Volume XIIIssue 52
Published occasionally for Zion’s mourners
Wherefore lift up the hands which hang down, and the feeble knees; And make straight paths for your feet, lest that which is lame be turned out of the way; but let it rather be healed. Hebrews 12::12-13


Praise ye the LORD. Sing unto the LORD a new song, and his praise in the congregation of saints. Psalms 149:1

The universal language of the saints of GOD is that of praise to the name of JESUS CHRIST. There is no more common activity among them than the extolling of HIS person and work. David’s exhortation in this Psalm is to encourage the free and fresh flow of these anthems of praise, when the saints are gathered together (congregated).

Religious men will encourage rote repetition of particular and comfortable verbiage (often quite poetic) as a substitute for true praise. Lifeless repetition, regardless of what is spoken or sung, is a dead exercise. True praise is an activity of the heart and soul as well as the mind and tongue. When David speaks here of singing a “new song”, he is not specifically referring to the composition of before unheard phrases of poetry or prose, but rather is describing the “newness” of the praise itself which must emanate from the soul which is stirred anew with desire to magnify this ONE who is the KING of kings and LORD of lords, worthy to be praised.

It is entirely possible and proper to repeat “songs” which we have heard before, (even many times) and they yet constitute a “new song” if the heart of the “singer” is genuinely moved to magnify and extol the glory of the ONE who is the OBJECT thereof. A “song” does not have to be set to music, rather it is an intimate and joyous expression of the feelings and rejoicing one has before the REDEEMER.

One of the books that Solomon wrote is called the “Song of Solomon”, which is not set to any particular tune, but is said to be a “song” because of the glory described therein, and the joy which is conveyed in that “song”. Mary’s “magnificat” (i.e. prayer of magnification) is a song, though we have no reason to believe any particular tune was involved. (see Luke 1:46-55)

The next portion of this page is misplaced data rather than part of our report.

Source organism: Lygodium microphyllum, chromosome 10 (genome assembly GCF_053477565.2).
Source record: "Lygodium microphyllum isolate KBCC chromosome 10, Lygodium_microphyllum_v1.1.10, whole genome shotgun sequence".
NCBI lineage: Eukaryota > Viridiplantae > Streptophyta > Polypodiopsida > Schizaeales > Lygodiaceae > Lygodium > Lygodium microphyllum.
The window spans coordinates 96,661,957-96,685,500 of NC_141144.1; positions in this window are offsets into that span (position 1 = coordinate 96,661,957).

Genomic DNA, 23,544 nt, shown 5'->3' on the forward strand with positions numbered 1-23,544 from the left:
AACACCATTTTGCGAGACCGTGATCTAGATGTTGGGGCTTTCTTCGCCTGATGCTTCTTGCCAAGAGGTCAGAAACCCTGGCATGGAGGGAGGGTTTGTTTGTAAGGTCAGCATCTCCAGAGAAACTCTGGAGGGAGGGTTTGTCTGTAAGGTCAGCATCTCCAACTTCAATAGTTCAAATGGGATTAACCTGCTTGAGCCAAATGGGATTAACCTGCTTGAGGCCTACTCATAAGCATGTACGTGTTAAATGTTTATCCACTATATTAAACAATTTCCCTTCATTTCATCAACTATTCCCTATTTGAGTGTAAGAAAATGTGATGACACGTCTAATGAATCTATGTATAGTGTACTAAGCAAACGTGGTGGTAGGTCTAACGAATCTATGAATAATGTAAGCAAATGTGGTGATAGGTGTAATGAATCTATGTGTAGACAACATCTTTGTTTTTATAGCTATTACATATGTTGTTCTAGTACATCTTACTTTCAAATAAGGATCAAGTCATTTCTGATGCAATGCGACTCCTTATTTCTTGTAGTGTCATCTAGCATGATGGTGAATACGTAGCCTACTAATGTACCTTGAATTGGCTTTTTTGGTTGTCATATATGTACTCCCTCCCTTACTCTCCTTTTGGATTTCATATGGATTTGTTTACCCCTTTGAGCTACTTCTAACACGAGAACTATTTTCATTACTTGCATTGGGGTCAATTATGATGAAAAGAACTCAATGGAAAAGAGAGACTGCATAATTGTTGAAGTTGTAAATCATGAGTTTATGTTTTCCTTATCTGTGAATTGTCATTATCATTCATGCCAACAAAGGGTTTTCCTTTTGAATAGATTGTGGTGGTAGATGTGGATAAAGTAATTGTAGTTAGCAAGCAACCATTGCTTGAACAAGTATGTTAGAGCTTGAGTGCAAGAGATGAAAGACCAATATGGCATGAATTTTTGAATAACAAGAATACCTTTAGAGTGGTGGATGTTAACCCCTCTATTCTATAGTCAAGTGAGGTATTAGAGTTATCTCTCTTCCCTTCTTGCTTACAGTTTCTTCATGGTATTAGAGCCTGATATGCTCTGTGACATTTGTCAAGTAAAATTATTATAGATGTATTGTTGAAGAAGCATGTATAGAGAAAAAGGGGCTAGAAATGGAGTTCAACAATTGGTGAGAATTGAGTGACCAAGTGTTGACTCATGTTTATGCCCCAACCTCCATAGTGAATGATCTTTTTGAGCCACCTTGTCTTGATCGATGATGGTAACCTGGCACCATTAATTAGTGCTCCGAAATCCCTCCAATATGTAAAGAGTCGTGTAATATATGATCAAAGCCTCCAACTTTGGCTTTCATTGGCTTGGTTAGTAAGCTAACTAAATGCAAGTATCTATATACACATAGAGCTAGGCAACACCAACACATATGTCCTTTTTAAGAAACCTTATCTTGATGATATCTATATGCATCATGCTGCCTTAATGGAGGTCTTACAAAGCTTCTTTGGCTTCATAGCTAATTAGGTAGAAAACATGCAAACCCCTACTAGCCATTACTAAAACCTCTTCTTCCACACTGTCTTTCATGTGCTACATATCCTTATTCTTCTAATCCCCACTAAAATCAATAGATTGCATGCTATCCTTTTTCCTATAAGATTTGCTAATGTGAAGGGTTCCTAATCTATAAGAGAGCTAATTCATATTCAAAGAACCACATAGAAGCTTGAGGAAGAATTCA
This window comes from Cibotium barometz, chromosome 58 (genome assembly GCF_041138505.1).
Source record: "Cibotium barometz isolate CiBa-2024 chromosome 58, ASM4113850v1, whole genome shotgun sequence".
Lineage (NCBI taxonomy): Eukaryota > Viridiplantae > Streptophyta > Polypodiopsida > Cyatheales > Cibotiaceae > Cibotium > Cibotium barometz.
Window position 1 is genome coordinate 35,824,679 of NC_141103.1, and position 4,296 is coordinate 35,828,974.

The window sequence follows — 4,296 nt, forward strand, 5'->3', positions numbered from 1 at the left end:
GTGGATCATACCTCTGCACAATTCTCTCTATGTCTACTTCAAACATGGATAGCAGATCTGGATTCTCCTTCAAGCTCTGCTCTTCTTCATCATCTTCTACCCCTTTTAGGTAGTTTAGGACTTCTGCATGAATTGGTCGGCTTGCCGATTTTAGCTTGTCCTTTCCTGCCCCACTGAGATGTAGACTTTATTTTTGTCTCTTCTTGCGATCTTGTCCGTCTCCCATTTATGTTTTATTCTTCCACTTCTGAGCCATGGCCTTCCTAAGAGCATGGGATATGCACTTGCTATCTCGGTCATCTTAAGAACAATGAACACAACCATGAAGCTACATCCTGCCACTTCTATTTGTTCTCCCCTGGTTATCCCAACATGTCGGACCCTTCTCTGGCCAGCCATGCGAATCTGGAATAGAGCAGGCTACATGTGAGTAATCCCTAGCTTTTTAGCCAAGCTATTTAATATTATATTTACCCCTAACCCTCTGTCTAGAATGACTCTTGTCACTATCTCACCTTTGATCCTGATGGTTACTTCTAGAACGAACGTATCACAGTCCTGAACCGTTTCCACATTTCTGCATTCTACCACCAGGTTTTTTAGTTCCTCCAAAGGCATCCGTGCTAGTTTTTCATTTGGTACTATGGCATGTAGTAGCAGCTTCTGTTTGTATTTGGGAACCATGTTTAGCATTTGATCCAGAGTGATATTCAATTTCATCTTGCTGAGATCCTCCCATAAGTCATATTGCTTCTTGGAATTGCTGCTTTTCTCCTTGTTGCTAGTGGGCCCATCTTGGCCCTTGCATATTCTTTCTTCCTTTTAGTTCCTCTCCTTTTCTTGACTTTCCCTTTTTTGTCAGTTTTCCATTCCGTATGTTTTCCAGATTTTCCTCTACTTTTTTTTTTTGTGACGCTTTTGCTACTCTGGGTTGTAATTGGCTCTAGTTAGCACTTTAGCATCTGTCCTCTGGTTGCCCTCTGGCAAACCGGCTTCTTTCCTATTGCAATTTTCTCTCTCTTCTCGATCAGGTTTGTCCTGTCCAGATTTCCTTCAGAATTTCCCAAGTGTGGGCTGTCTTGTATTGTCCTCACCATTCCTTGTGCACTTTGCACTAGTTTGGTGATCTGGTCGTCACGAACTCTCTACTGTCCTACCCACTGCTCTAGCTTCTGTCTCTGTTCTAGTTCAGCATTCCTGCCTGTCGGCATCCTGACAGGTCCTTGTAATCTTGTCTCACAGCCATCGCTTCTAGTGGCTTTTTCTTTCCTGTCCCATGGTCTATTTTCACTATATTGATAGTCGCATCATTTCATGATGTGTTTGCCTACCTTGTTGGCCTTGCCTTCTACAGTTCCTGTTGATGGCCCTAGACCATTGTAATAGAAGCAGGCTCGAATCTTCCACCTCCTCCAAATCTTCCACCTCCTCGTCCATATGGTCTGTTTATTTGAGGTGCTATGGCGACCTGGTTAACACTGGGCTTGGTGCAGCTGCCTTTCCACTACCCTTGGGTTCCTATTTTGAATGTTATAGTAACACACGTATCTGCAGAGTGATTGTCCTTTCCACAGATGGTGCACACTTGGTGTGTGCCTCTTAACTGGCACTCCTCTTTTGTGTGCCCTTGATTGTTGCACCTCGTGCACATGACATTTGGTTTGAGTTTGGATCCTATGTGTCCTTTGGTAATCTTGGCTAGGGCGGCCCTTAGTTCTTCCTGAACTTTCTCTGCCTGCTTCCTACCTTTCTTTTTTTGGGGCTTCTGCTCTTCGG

While this particular Psalm is not specifically teaching that the modulation and harmonization of the voices of the saints together is a requirement for the singing of a new song, it would be hard, in light of it, to prevent or discourage the practice of such. It seems to me to encourage the practice of the open expressions of joy and praise which emanate from the heart and souls of the redeemed when they are gathered together and thus we find that the practice of singing and speaking forth the praises of GOD, by the members of the body, whether in unison, or individually, is very beneficial to a congregation and is one of the chief ways that each part of the body can minister to each other part. “From whom the whole body fitly joined together and compacted by that which every joint supplieth, according to the effectual working in the measure of every part, maketh increase of the body unto the edifying of itself in love.” (Eph 4:16)

True praise can only and ever be found as it is first given to men as a token of the presence of HIS SPIRIT. Only the SPIRIT of GOD can cause men to render true praise. That people or congregation which is given a spirit and attitude of genuine praise is a blessed people. “Blessed is the man whom thou choosest, and causest to approach unto thee, that he may dwell in thy courts: we shall be satisfied with the goodness of thy house, even of thy holy temple.” (Psa 65:4)

The early disciples met together for four reasons, “doctrine” (i.e. teaching the basis of faith), “fellowship” (i.e.; comraderie and encouragement in a common purpose); “breaking of bread” (i.e.; remembering the LORD’s death as HE instructed); and “prayers” (i.e.; primarily worship of which praise is a key part). “And they continued stedfastly in the apostles' doctrine and fellowship, and in breaking of bread, and in prayers.” (Acts 2:42)